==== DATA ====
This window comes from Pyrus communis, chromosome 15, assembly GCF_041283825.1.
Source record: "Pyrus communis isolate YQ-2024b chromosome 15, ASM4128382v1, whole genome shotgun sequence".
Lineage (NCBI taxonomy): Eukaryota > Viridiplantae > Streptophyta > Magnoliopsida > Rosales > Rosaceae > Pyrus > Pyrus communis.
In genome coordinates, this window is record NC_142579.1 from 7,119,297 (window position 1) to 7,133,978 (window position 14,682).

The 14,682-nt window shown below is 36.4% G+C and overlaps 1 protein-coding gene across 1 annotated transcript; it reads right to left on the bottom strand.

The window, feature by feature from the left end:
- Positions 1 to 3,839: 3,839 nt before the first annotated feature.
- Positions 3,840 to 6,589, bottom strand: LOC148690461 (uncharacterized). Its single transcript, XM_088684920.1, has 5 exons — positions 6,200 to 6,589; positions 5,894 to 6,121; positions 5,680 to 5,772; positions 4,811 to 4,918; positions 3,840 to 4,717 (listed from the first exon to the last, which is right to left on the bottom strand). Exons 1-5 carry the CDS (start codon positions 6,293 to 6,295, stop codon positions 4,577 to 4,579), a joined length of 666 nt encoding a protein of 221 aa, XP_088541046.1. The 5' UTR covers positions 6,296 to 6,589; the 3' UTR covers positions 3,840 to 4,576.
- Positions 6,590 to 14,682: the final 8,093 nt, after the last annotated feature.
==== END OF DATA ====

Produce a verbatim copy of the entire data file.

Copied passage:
This window comes from Pyrus communis, chromosome 15, assembly GCF_041283825.1.
Source record: "Pyrus communis isolate YQ-2024b chromosome 15, ASM4128382v1, whole genome shotgun sequence".
Lineage (NCBI taxonomy): Eukaryota > Viridiplantae > Streptophyta > Magnoliopsida > Rosales > Rosaceae > Pyrus > Pyrus communis.
In genome coordinates, this window is record NC_142579.1 from 7,119,297 (window position 1) to 7,133,978 (window position 14,682).

The 14,682-nt window shown below is 36.4% G+C and overlaps 1 protein-coding gene across 1 annotated transcript; it reads right to left on the bottom strand.

The window, feature by feature from the left end:
- Positions 1 to 3,839: 3,839 nt before the first annotated feature.
- Positions 3,840 to 6,589, bottom strand: LOC148690461 (uncharacterized). Its single transcript, XM_088684920.1, has 5 exons — positions 6,200 to 6,589; positions 5,894 to 6,121; positions 5,680 to 5,772; positions 4,811 to 4,918; positions 3,840 to 4,717 (listed from the first exon to the last, which is right to left on the bottom strand). Exons 1-5 carry the CDS (start codon positions 6,293 to 6,295, stop codon positions 4,577 to 4,579), a joined length of 666 nt encoding a protein of 221 aa, XP_088541046.1. The 5' UTR covers positions 6,296 to 6,589; the 3' UTR covers positions 3,840 to 4,576.
- Positions 6,590 to 14,682: the final 8,093 nt, after the last annotated feature.